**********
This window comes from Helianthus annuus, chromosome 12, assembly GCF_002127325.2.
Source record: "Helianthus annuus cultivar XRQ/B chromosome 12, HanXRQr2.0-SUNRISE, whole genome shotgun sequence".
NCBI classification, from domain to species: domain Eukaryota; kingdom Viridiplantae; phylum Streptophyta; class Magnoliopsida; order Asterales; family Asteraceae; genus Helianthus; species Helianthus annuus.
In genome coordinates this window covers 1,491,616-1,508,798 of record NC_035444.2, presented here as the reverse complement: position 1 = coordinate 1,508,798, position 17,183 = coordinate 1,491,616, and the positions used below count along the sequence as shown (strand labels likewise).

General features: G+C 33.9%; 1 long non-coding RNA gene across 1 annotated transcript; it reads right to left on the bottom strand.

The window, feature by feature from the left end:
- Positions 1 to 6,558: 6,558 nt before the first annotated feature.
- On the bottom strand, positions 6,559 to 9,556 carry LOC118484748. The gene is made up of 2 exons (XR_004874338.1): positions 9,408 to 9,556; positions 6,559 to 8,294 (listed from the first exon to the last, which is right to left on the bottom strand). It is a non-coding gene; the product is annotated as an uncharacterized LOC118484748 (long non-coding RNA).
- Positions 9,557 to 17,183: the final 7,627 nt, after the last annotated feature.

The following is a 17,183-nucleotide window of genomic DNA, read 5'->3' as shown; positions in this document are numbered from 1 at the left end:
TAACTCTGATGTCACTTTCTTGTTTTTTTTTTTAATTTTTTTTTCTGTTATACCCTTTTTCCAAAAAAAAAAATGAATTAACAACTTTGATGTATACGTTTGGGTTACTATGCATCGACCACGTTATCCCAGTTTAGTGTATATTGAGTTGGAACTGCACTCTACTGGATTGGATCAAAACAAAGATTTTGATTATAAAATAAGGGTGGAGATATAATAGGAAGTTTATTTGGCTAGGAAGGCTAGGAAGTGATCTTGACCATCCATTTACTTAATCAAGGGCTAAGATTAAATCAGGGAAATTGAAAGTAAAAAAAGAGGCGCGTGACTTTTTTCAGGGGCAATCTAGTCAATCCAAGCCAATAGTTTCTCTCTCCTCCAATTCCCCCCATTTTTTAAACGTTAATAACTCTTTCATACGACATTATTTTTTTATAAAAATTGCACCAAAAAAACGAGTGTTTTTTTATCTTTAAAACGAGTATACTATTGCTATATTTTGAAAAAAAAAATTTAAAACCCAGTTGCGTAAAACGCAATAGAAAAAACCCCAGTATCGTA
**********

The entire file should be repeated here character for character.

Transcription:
This window comes from Helianthus annuus, chromosome 12, assembly GCF_002127325.2.
Source record: "Helianthus annuus cultivar XRQ/B chromosome 12, HanXRQr2.0-SUNRISE, whole genome shotgun sequence".
NCBI classification, from domain to species: domain Eukaryota; kingdom Viridiplantae; phylum Streptophyta; class Magnoliopsida; order Asterales; family Asteraceae; genus Helianthus; species Helianthus annuus.
In genome coordinates this window covers 1,491,616-1,508,798 of record NC_035444.2, presented here as the reverse complement: position 1 = coordinate 1,508,798, position 17,183 = coordinate 1,491,616, and the positions used below count along the sequence as shown (strand labels likewise).

General features: G+C 33.9%; 1 long non-coding RNA gene across 1 annotated transcript; it reads right to left on the bottom strand.

The window, feature by feature from the left end:
- Positions 1 to 6,558: 6,558 nt before the first annotated feature.
- On the bottom strand, positions 6,559 to 9,556 carry LOC118484748. The gene is made up of 2 exons (XR_004874338.1): positions 9,408 to 9,556; positions 6,559 to 8,294 (listed from the first exon to the last, which is right to left on the bottom strand). It is a non-coding gene; the product is annotated as an uncharacterized LOC118484748 (long non-coding RNA).
- Positions 9,557 to 17,183: the final 7,627 nt, after the last annotated feature.

The following is a 17,183-nucleotide window of genomic DNA, read 5'->3' as shown; positions in this document are numbered from 1 at the left end:
TAACTCTGATGTCACTTTCTTGTTTTTTTTTTTAATTTTTTTTTCTGTTATACCCTTTTTCCAAAAAAAAAAATGAATTAACAACTTTGATGTATACGTTTGGGTTACTATGCATCGACCACGTTATCCCAGTTTAGTGTATATTGAGTTGGAACTGCACTCTACTGGATTGGATCAAAACAAAGATTTTGATTATAAAATAAGGGTGGAGATATAATAGGAAGTTTATTTGGCTAGGAAGGCTAGGAAGTGATCTTGACCATCCATTTACTTAATCAAGGGCTAAGATTAAATCAGGGAAATTGAAAGTAAAAAAAGAGGCGCGTGACTTTTTTCAGGGGCAATCTAGTCAATCCAAGCCAATAGTTTCTCTCTCCTCCAATTCCCCCCATTTTTTAAACGTTAATAACTCTTTCATACGACATTATTTTTTTATAAAAATTGCACCAAAAAAACGAGTGTTTTTTTATCTTTAAAACGAGTATACTATTGCTATATTTTGAAAAAAAAAATTTAAAACCCAGTTGCGTAAAACGCAATAGAAAAAACCCCAGTATCGTA